The novelist, essayist, historian and playwright Luis Britto García is a titan of Latin American literature and thought, though he’s not nearly as well known on this side of the cultural border between “America” the country and América the continent. Many consider this prize-winning author the most important writer and intellectual in Venezuela. In addition to his novels and many other books on language, culture and politics, Britto García has written extensively on the role of the media in Venezuelan politics. Last month, Nation contributor Roberto Lovato met with Britto García, 73, in his home in Caracas to talk about the role of the media in the current conflict.
Roberto Lovato: You’ve written a lot about the media and politics in Venezuela. How are the media behaving in the current conflict?
Luis Britto García: The current situation in Venezuela has a historical context that must be understood. During the previous coup attempt, in 2002, the television networks in particular played a determining role in what amounted to a media coup. The media themselves became political actors, something I’ve documented in my book Media Dictatorship . Just consider, for example, how the Carmona decree—in which the coup leaders essentially gutted the Constitution—was signed by representatives of the major media. This same media also edited out images, stories and facts that didn’t fit their narrative. During the coup, the television crews even showed up before the repressive acts were performed by the coup leaders.
And how are things similar or different today?
In this current coup attempt, the television networks have adopted a different tone, but the radio and social media and international press are playing a leading role, using images of repression in Egypt, Syria, the United States and other countries to depict supposed repression in Venezuela. Look, for example, how a few hundred violent students come to symbolize “students,” “youth” and “the country.”
Are you saying images of rock-throwing, tire-burning youth are inaccurate or fake?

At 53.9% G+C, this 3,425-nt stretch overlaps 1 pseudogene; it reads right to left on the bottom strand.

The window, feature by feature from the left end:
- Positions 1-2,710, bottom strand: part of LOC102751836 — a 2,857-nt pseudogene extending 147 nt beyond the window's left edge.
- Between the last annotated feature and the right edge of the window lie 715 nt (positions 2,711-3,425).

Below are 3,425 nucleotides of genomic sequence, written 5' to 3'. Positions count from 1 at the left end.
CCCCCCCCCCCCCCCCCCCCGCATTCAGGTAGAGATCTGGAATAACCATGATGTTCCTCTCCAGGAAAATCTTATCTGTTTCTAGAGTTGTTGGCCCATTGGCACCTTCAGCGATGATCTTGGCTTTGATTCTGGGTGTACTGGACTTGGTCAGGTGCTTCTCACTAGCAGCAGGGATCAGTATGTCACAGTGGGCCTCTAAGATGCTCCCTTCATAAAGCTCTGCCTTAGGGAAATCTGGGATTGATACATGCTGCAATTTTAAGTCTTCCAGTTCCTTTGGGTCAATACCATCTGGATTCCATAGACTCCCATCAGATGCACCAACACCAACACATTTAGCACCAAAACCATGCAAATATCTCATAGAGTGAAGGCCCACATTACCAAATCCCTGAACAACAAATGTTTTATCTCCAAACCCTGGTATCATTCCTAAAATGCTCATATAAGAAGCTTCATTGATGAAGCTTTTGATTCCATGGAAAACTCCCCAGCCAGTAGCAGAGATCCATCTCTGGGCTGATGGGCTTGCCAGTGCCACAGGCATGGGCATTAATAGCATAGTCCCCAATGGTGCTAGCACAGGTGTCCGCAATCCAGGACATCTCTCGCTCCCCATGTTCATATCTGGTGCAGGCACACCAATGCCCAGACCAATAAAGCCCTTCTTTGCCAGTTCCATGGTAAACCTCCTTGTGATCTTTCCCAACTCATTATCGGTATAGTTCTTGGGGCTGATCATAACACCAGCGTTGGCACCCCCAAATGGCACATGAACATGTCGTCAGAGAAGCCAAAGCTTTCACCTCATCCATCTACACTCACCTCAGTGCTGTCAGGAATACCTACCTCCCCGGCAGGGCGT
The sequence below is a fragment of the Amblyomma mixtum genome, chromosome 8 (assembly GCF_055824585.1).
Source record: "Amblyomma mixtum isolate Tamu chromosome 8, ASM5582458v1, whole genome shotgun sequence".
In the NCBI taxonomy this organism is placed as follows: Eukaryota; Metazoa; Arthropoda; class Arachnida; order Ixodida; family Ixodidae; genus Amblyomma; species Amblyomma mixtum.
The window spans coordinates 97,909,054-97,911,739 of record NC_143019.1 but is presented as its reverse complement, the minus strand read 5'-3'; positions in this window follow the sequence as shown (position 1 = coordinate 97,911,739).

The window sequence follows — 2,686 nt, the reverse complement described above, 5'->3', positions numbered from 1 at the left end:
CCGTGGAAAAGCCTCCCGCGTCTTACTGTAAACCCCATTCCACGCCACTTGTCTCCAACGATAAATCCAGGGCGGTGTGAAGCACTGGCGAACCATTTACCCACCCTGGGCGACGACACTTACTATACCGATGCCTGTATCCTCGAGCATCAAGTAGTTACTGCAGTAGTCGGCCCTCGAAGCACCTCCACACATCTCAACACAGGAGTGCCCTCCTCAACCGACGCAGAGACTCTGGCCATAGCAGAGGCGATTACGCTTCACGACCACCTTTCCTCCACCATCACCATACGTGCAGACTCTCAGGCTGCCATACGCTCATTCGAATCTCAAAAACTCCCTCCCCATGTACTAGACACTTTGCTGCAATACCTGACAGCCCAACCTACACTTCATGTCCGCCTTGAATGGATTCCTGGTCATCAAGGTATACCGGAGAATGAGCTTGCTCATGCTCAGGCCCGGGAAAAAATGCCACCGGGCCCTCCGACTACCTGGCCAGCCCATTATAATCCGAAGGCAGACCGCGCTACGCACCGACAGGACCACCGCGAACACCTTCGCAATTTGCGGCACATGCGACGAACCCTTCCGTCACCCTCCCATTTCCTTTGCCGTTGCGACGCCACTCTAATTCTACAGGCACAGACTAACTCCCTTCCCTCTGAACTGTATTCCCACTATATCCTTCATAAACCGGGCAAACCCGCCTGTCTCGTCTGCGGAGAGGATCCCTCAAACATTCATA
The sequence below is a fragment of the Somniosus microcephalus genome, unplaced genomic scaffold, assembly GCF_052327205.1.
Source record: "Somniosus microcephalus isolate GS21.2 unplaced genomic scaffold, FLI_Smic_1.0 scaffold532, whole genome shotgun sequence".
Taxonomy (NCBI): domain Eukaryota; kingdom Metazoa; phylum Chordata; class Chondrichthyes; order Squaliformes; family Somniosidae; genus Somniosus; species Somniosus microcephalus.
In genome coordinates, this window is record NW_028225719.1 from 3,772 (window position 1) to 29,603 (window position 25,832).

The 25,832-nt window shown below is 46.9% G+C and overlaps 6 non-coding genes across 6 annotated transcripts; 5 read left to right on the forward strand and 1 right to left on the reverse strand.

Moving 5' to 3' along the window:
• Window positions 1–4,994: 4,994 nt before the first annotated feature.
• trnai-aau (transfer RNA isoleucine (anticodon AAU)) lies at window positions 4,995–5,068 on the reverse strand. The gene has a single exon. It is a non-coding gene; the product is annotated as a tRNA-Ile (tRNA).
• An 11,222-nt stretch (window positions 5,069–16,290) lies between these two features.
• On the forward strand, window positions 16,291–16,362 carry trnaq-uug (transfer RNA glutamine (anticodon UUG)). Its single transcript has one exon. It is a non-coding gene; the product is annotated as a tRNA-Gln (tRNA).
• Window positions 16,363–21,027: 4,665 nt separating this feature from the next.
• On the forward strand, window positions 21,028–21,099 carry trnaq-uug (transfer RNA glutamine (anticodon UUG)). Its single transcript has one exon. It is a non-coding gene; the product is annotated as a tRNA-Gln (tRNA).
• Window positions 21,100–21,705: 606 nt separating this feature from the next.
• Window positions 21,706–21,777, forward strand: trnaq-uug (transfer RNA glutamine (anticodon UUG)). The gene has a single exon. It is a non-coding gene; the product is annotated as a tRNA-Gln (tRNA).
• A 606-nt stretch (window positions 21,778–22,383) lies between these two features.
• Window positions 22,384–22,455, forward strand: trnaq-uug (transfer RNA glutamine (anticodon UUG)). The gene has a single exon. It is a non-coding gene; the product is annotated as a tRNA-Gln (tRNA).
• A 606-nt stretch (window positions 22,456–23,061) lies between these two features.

No. I’m saying we’re a country of 29 million inhabitants. I’m saying that in Venezuela, nine and a half million Venezuelans are studying. Of these, more than 2.5 million are in higher education. What does that mean? That almost one in ten Venezuelans are in higher education. The overwhelming majority of them are in perpetually free institutions. This whole image that the media try to convey of a “student rebellion,” which [jailed opposition leader] Leopoldo López tries to project—the image that all youth are against the government, against [President Nicolás] Maduro, against Bolivarianism—is absolutely false. Yes, clearly there are young people who are against the government, for various reasons. We’re a free country, and people can think however they like. But it’s just a fraction, a small minority of the entire student population—something the international media aren’t reporting.
And what else do you see being edited out of the current Venezuela story in the media?
There’s an important split in the right that is also not being reported. To begin with, they’ve lost eighteen of the last nineteen major elections—and they’ve protested all of them, except the single referendum that they won. It’s also important to point out that López is being projected as the latest in a long line of messiahs of the right, even though he doesn’t even pull together the vast majority of the [voters] of the right. The right supported [former presidential candidate Henrique] Capriles Radonski in three elections, and he lost all of them. In the internal elections of the right, López ended up in third place; I think he got something like 2 percent of eligible voters. So, like I told you, the right wing in Venezuela is very divided. It plays with a messiah who’s going to hand them an instant paradise, and if he doesn’t do it, they become disillusioned, disenchanted with him, which is precisely what will happen with López, who has a strong rift with Capriles. López and his ally, María Corina Machado, another extreme right-winger, have chosen the option of desperate street violence. Capriles, meanwhile, has cautioned against “generating false expectations of change through street actions.”